That contrast between the highly personal, most valued parts of our existence and the shallowness of our commercial and political culture come through on mobile devices so starkly. This is the messaging channel I use to ensure my daughter got to school on a snowy morning safe and sound. Robo-texts from pretend friends have a special ring of dishonesty here.

Right beneath the pile of text messages pleading for funds, to enter “dinner with Obama” contests and that last plea to call a swing state voter is a message from my daughter describing how she got her first thrill from democracy. The actual act of voting did not affect her much, “until watching the news and seeing how close the popular vote was and then it made me think, ‘wow, my vote helped in that in some way.’”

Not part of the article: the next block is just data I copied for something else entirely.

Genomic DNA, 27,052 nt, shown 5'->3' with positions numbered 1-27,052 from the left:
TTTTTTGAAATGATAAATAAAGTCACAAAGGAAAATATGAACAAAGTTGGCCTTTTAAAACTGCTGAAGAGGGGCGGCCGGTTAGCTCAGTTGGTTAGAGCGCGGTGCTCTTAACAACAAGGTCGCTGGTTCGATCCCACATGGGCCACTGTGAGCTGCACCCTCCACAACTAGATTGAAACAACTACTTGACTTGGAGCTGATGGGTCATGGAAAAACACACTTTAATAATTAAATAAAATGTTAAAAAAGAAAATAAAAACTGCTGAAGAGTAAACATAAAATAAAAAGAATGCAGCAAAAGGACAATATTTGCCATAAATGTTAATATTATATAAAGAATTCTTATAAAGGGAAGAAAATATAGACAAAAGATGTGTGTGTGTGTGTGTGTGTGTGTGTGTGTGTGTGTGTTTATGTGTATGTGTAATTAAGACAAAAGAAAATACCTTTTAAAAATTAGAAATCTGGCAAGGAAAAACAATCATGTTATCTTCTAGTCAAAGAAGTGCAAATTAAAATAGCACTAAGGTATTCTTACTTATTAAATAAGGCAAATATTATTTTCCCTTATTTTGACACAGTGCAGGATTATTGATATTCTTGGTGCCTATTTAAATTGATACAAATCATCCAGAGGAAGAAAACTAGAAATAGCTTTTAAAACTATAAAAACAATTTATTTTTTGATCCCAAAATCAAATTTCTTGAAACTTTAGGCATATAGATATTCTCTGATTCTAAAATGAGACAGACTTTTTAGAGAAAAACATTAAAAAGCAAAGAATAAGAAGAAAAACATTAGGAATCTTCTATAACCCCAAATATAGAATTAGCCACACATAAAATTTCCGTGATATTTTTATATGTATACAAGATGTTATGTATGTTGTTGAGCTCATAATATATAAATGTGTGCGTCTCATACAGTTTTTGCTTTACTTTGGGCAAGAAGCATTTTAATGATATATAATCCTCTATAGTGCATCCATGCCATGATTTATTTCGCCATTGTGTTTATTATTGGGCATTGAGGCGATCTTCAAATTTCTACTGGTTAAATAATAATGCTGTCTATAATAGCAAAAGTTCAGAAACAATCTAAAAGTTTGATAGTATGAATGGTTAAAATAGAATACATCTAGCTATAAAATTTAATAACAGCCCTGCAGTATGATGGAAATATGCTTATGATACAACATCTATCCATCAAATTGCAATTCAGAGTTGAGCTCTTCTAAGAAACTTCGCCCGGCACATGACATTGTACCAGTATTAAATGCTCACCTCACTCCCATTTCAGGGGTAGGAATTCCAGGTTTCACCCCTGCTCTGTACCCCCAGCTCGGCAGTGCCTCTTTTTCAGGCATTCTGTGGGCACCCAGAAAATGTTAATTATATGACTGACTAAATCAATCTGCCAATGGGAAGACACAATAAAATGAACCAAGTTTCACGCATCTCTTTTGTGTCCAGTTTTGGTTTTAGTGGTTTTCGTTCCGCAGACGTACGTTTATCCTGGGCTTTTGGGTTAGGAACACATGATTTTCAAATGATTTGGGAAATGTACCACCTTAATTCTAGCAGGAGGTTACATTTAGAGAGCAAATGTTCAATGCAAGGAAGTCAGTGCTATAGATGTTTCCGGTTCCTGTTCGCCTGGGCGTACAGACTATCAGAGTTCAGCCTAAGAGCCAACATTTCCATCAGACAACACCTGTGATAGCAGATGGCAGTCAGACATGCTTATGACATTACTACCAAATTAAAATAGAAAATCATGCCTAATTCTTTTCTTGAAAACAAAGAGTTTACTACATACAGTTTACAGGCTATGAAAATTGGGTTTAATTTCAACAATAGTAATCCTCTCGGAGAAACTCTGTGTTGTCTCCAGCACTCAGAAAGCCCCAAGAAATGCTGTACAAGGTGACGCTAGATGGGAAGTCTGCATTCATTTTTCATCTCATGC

I hoped it helped something, honey.